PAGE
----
Wageningen and the Fifth of May:

a brief history of the story behind liberation

The Fifth of May is a renowned festivity in the Netherlands. Liberation Day, of course, commemorates the 5th May 1945, when Nazi German troops surrendered in Wageningen and put an end to their occupation of the Netherlands. In this article we will provide a historical overview of the Fifth of May and why it is so wholeheartedly celebrated by the Dutch.

World War II officially began in September 1939 when Nazi Germany invaded Poland. The Netherlands declared its neutrality but nonethe-less began preparations for the worst; should the Nazis decide to invade they would be delayed at the border. The Netherlands were invaded on the 10th May 1940, though no clear reasons supported the invasion, nor was a declaration of war announced by the Germans. The invasion of the Netherlands coincided with the invasions of both Belgium and Luxembourg. Immediately, an order was issued to evacuate the border towns and relocate their inhabitants to cit-ies further away from the front, as the Dutch army planned to attack along the Grebbe line, and therefore the whole Gelderse Valley was to be evacuated. Wageningen was included in this order and was evacuated by ships on the Rhine on the very same afternoon as the invasion.

However, the Dutch army was unprepared for the German blitzkrieg – lightning war – that swept through the eastern portions of the Nether-lands; Wageningen itself sustained major damage. Seeing themselves severely disadvantaged and following the severe bombings in Amsterdam and Rotterdam, the Dutch govern-ment surrendered five days after the invasion. Wageningers started to re-build the city as soon as they were granted permission return to their homes, immediately after the Dutch surrender. This was the first attempt to recover from the damages caused by the war. In the years that followed, the Netherlands were occupied and consequently put under strict Ger-man control. With regards to Wageningen, the city was not only occupied but was bombarded again in 1943 and 1944, causing extensive damage to the property and the deaths of doz-ens of civilians.

On the 6th June 1944, the Normandy Landings took place, and, as we now know, this proved to be the definitive operation by the Allies to defeat Nazi Germany in Western Europe. Some months later, and in spite of the fail-ure of Operation Market Garden to liberate the Netherlands by the end of 1944, in September British and Pol-ish Allied troops entered the Batavia region (or Betuwe in Dutch) mark-ing the beginning of the end of the German occupation. Wageningen was again under threat of bombard-ment was evacuated for a second time in the late 1944. The second evacuation was notably longer than the first. While it was expected to last for only several weeks, it instead last-ed 8 months and coincided with the Hunger Winter famine (the Honger-winter). By this time, the Nude region connecting Rhenen and Wageningen had become a no man’s land between the occupied and freed territories and massive amounts of food stocks set aside for the occupied regions were piling up.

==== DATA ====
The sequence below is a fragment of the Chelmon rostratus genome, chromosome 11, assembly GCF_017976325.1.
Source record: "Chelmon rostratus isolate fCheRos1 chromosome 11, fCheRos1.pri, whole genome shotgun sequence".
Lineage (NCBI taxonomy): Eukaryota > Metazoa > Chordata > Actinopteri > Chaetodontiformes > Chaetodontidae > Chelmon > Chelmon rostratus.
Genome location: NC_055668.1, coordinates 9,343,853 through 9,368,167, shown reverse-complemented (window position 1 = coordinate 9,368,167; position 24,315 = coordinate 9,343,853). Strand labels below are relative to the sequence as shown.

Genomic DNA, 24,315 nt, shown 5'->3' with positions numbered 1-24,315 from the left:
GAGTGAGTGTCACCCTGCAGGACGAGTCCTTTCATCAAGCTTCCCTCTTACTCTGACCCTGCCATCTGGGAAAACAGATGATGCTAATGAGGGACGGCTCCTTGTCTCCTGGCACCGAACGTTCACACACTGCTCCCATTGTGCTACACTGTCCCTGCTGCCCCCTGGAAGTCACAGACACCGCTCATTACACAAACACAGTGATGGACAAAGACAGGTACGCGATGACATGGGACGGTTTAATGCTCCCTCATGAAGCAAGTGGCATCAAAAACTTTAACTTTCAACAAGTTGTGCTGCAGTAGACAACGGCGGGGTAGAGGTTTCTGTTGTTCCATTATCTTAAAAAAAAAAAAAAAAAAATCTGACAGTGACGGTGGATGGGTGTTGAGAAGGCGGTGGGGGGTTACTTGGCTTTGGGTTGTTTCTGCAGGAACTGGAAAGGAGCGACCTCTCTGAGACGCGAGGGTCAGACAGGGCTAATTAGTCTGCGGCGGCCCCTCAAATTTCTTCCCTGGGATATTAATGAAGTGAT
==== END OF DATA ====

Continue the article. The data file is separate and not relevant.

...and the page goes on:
By the end of April 1945, the situa-tion had vastly deteriorated for Nazi Germany. Berlin was being besieged by the Soviet Union, and, unwilling to surrender, the leader of Nazi Germany, Adolf Hitler, committed suicide on the 30th of April. The Ger-man troops began retreating from the Netherlands in early May 1945 put-ting an end to rationing and, on the 2nd May 1945, Operation Faust was initiated to mobilise and distribute food. Coincidentally, Wageningen was the place where Allied General Foulkes and German General Reichelt arranged for the transportation of the goods. On the very same week, Foulkes arranged a meeting to negotiate the official German surrender in the Netherlands.

On the morning of the 5th May 1945, Allied Generals Foulkes and Kitch-ing, German Generals Reichelt and his superior Blaskowitz, Dutch Prince Bernhard and an interpreter assem-bled at Hotel De Wereld to determine the terms of the German capitula-tion. Initially, the Germans were of-fered the general conditions for their surrender in northwest Europe, but additional points were raised, and a new document needed to be com-posed. It is believed that not a single typewriter could be found in war-torn Wageningen and consequently the actual signing of the surrender took place the following day in the Aula.

As it is commonly said, the rest is history. Liberation Day is celebrated every year in Wageningen and is a national holiday every five years (that will be next year, in 2020). If the reputation of Dutch parties and festivities are anything to go by, it will likely be an unmissable event!